Sacramento Housing Alliance: Dispelling Myths About Affordable Housing | KCET
Sacramento Housing Alliance: Dispelling Myths About Affordable Housing
City Rising is a multimedia documentary program that traces gentrification and displacement through a lens of historical discriminatory laws and practices. Fearing the loss of their community’s soul, residents are gathering into a movement, not just in California, but across the nation as the rights to property, home, community and the city are taking center stage in a local and global debate. Learn more.
A bus pulls up to a row of tan and red multistoried apartments in South Sacramento. As the passengers disembark, they comment on the well-manicured greenery, picnic tables, walkways and a children’s playground.
A property manager leads the tour group through the property’s community room and into one of three large courtyards, allowing full view of the play area. These homes, known collectively as Mutual Housing at Lemon Hill, defy much of what the visitors had previously thought of as “affordable housing.” Helping the audience to question their assumptions about affordable homes and the neighbors who live there is the main objective of this visit.
This group is participating in the annual Affordable Housing Bus Tour, facilitated by Sacramento Housing Alliance and one of the agency’s most popular events. Designed to engage, educate and communicate the need for affordable housing interactively, Affordable Housing Bus Tour dispels myths and misconceptions about affordable homes. The tour brings together local decision-makers and community members who are active in neighborhood associations and community groups throughout the city and county of Sacramento. During the course of an afternoon, the group will visit ten affordable housing properties throughout the county. The tour showcases a range of the best affordable housing in the region: LEED-platinum apartments located next to a light rail station; stately townhomes on a tree-lined street; and cheery, colorful single-family homes. Residents at each property come from all walks of life, backgrounds and age groups; they include seniors, families with children, veterans and people with disabilities.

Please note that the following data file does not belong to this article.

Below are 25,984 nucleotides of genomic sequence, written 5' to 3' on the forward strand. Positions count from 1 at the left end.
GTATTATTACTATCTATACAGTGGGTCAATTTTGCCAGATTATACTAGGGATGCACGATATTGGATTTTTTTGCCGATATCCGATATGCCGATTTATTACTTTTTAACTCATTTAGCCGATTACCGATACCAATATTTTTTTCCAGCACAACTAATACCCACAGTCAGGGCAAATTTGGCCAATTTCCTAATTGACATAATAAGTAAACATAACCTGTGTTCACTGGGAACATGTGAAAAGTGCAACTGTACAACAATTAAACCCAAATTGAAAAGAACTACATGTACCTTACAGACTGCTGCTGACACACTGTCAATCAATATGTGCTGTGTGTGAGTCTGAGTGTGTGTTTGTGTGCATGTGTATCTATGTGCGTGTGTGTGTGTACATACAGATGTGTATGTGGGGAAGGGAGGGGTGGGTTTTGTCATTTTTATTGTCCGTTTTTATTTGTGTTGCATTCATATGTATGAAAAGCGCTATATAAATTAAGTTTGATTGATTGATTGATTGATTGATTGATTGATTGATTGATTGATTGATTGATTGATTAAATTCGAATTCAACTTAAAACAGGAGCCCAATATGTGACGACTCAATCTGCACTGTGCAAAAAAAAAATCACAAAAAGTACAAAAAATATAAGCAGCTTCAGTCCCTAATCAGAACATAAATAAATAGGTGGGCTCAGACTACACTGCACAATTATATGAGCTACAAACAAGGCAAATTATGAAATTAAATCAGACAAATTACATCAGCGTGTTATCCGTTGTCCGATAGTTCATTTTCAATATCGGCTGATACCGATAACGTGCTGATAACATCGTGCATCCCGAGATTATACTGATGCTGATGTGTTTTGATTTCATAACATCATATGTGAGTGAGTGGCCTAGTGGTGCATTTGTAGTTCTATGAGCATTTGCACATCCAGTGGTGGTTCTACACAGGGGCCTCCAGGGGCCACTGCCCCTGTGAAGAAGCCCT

Discussions about affordable housing can often get heated, divisive or bogged down in policy details that distract from the human need for a safe place to call home. Seeing real examples of these homes, embedded in their respective neighborhoods and a clear asset to their communities changes the conversation. Tour guides, who are experts in the field of affordable housing development, draw the group’s attention to the way these buildings blend into the fabric of already established neighborhoods and stand out as examples of well-constructed and maintained properties. Attendees see that affordable housing is indistinguishable from market-rate and often better maintained and more environmentally friendly. At least once a tour, someone exclaims, “This is nicer than my building!”
More on Housing
As the tour continues, the guides allow deeper policy questions to emerge and spur conversation organically among attendees. An attendee may ask, “Why can’t we build more housing like this?” As community leaders, tour attendees are too well aware that Sacramento needs 62,072 more affordable rental homes to meet the needs of its lowest-income residents, but the funding for creating those homes has become increasingly scarce. Sacramento County has lost 66 percent of state and federal funding for affordable housing since 2008. The redevelopment and proposition funding sources that made the buildings on the tour possible have disappeared. Meeting Sacramento’s housing need will require new solutions, including the support of the tour attendees, now informed to ally with Sacramento Housing Alliance and advocate for more affordable housing.